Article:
There are a lot of things being done to speed up the research and trials which make the standard average time to develop not necessarily a helpful measure.No, but I used to work at the Glaxo research labs in Greenford and 10 years was the average time to develop a vaccine, after all the clinical trials and stuff and it hasn't changed much over the years. As I say in my opinion I reckon this can be shortened by everyone worldwide working on it, but it is very much a case of trial and error. Who knows they may get lucky early on, but even if they did proper clinical trials will taks some time, which is why I said I think 2 years will be about the quickest for a proper well tested vaccine.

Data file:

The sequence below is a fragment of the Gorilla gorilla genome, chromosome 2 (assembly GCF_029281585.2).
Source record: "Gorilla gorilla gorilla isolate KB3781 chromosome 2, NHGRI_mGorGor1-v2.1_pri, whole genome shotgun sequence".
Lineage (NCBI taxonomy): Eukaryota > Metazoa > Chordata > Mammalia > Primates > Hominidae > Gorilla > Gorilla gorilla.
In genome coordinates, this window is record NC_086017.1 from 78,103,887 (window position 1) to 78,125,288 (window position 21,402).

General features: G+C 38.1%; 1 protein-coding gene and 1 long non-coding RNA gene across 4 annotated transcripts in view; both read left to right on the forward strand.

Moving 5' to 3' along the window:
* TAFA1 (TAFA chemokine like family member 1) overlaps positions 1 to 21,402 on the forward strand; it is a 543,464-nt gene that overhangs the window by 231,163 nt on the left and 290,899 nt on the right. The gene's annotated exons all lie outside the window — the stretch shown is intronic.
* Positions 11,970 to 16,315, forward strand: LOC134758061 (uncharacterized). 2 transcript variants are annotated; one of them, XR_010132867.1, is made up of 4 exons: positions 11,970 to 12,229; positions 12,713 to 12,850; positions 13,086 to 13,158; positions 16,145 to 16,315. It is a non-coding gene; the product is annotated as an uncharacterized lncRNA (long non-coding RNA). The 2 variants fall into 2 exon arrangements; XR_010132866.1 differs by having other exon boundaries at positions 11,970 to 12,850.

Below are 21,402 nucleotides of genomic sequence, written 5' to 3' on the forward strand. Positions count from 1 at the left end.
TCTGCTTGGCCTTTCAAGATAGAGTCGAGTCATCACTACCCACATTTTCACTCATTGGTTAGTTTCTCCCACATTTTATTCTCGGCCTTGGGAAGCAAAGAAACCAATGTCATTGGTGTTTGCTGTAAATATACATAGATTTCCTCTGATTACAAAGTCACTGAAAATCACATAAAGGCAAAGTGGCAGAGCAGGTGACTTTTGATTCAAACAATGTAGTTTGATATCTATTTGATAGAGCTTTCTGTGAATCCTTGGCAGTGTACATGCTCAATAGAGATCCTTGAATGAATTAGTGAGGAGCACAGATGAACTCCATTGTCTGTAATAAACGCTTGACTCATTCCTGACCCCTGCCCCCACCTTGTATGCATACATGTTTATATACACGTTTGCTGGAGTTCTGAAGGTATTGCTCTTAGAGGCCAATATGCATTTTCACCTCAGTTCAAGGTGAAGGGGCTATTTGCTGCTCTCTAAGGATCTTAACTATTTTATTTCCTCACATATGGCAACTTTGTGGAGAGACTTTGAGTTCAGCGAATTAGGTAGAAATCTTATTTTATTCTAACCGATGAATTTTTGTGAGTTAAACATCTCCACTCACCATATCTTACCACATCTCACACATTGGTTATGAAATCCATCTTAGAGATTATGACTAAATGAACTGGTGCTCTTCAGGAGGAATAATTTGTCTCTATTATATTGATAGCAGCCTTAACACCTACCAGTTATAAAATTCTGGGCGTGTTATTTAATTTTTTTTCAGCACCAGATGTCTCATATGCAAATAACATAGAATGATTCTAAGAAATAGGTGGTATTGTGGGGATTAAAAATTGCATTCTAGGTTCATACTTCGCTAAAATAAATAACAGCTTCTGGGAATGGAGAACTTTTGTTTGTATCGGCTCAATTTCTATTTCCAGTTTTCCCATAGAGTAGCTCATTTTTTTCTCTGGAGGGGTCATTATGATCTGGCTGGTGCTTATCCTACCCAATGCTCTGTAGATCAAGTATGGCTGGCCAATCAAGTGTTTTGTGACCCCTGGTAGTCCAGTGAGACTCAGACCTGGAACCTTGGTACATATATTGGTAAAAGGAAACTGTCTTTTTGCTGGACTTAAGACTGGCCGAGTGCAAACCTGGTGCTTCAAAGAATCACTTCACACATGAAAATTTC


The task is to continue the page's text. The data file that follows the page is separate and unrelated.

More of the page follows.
Possibly the biggest one here is the sheer scale of research resource going in. I work for one of the biggest global Pharma companies and they pulled all their other R&D projects with relevant scientists/tech back in January to focus on Covid19 and to put in place the supply chain, manufacturing and distribution needed to distribute 1bn doses globally by the end of the first half of 2021. I understand from a friend who is a director of a health tech company they’ve been engaged by the NHS to have an online booking service ready to deal with 500k requests a day to support a vaccination programme in early December (though the kicker is that it’ll focus on over 80s first, then 70-80 and after that those with other underlying chronic health conditions, no plan currently to vaccinate the general population...).
But whatever, the reality is that reopening football grounds is right down the priority list.